Now, there was this patient he lost due to an unknown cause. We have seen before that Shaun wants closure with his patient’s cases (think of the time when he was transferred to pathology, he felt unsatisfied, because he was told to pass on the results).

    In his mind it was not the loss of a life. Shaun is very rational about the possibility of death (think of S1 E2 “Oliver” where he said it was a good day because they saved a life, just not Oliver’s). But he had a big problem with not knowing what caused the death. And therefore, he started ruminating.

    Now, rumination is a common problem with autistic people. Once their mind is set on a problem or a distraction, they often can’t let go as easy as neurotypical persons. This one thought is constantly dominating everything else. It causes anxiety and it can shut down the individual completly. The only resolution is to eliminate the cause. In this case, it was not knowing the cause of death. And that’s what started the whole quest and drove Shaun to rave all over.

    He had to get this out of his hair. He even explained that to Carly in the autopsy bay: “I can’t do what you told me I should do. Until I solve this distraction.”

    Way in season 3 the writers of the show are so well attuned to autistic thinking that I’m forced to say it is breathtaking. But the downside is that it is hard to understand for someone who has no insight.

    They did explain it – but with a single line of dialogue and some indirect reference to previous behavior on behalf of Shaun – and that is easy to miss for the casual viewer.

    1. I can definitely see and understand that. To me, the show doesn’t want to make Shaun into a guide to what it is like for some people who are autistic, and with that, there is a need to either hear from people like you, who can explain the nuances, or do your own research. Otherwise, so comes the issue that comes about when any group not commonly focused on is given a prominent role – The need to question what is true to life accurate and what is for the sake of creating drama?

      Thank you for bringing insight into Shaun that I didn’t pick up.

      1. You are very welcome! I enjoy it to give a autistic perspective.

        I guess, the writers acknowledge that they face a very mundane obstacle in their course of storytelling: they only have 42 minutes to do so. And excessive dialogue gets boring fast.

        And so, they make use of all the trades they have: acting, dialogue, , camera perspective, symbolism, insinuations – even the lyrics of the songs always tie into the scenes they are used and give away additional meaning.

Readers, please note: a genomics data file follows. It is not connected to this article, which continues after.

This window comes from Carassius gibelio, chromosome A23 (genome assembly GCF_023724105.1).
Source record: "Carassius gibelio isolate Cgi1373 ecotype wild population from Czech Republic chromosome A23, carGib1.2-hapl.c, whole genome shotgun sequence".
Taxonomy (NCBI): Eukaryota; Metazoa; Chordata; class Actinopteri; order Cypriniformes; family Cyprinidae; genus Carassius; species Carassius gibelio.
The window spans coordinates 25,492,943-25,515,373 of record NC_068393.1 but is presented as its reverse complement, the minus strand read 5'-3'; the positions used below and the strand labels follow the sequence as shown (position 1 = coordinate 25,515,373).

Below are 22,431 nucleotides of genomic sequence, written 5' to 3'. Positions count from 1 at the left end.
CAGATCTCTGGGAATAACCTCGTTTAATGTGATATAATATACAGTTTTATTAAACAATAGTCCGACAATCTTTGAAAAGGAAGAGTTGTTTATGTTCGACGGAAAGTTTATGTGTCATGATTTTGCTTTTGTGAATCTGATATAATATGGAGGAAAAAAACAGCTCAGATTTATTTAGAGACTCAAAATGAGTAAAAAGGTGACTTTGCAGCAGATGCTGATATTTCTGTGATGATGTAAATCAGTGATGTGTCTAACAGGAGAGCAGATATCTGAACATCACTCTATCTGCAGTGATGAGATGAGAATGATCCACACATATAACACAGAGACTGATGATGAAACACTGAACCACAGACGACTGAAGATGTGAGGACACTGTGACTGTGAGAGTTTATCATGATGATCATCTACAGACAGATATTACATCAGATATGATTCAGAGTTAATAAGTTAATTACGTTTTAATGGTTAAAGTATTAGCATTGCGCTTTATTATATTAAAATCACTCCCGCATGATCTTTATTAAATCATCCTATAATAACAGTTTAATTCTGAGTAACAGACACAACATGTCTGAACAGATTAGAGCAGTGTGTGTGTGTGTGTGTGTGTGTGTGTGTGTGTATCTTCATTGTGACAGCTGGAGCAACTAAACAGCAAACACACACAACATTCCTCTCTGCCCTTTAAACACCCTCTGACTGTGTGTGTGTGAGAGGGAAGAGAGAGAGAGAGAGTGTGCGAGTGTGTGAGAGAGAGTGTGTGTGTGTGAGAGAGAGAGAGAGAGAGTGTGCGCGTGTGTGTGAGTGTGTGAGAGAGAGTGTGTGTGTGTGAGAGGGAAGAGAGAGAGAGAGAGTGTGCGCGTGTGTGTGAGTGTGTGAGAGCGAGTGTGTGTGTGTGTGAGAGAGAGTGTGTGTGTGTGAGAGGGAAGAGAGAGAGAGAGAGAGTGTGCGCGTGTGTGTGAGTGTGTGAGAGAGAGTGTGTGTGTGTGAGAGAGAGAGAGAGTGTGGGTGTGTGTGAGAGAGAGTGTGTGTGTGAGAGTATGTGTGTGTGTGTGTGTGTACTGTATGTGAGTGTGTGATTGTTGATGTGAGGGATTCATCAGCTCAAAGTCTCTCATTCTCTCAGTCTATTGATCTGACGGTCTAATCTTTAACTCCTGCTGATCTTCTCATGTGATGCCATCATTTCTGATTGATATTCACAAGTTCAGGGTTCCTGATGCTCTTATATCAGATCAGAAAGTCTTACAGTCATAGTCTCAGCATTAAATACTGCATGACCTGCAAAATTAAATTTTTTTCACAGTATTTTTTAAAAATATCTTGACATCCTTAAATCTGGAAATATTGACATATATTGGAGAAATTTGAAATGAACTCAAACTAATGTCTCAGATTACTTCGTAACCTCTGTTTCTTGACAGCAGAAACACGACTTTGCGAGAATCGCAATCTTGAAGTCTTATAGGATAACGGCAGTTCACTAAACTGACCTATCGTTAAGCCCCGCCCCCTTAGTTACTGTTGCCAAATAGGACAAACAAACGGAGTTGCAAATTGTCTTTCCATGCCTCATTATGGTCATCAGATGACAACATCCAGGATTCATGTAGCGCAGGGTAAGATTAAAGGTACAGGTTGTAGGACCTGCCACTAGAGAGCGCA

The Good Doctor is no Saturday morning cartoon one can watch while munching on their beloved cereals. It has multiple layers and is a finely crafted piece of drama.

        Its something to see through rather than to look at.

  4. With Lea’s feelings about Shaun, I’m thinking Andreas is right. Lea told Shaun she loves him too (as Andreas previously wrote), but Lea didn’t quantify it by saying it was loving him just as friends or she was not “in” love with him. And Lea never went after Shaun romantically because she knew, with all of her selfishness, neediness, etc, that being more then friends with Shaun would not work. Should she have said more in that scene? Yes. Hopefully the next time they see each other, she will have had time to come up with a proper explanation.

    Claire and Dr. Melendez – I can see why they didn’t want to invite Morgan and Alex along. First of all, Morgan and Alex can be annoying people. Second, if for some reason they both cancel at the last minute, what do Claire and Dr. Melendez do? Stay home? Go out anyway? It just seems easier if they go out without involving Alex and Morgan.

    Dr. Lim got a story this episode! And she might have more in the future! Yay!

    You made a good point about how the death of the patient hardly affected Shaun! It was like the writers were on a mission to focus on Shaun’s romantic life and only his romantic life this episode, to the detriment of any other storyline, no matter how interesting those other storylines might have been. I guess they didn’t want to distract Shaun or the viewer with anything other then Carly or Lea.

    1. Talking with a friend, I think maybe the death did affect Shaun. With Carly breaking up with him, that is why he went all in with the patient. He needed to know how he made a mistake for he did so much to be with Carly and still failed to be the boyfriend she wanted. So, he had to focus on the one fallback he has.

      It’s like he said before, about everyone leaving him. I think losing that patient was a breaking point for if he loses his ability to be a good doctor, than what would he have left? He has no family, he’s very limited on the amount of people he would call a friend, outside Lea, and he settled for friendship.

      If I recall right, when he and Lea moved in together and she started dating, he modified what he could accept so that he could find some means to be in her life, even if platonically. But, as usual with this show, people push a thought or feeling on Shaun, in this case him loving Lea and how he should tell her, and so Shaun is forced to act. Maybe due to them planting the seed, perhaps because he wanted to know if he should, or in the pursuit of normalcy, he follows the path the people he thinks are normal set out.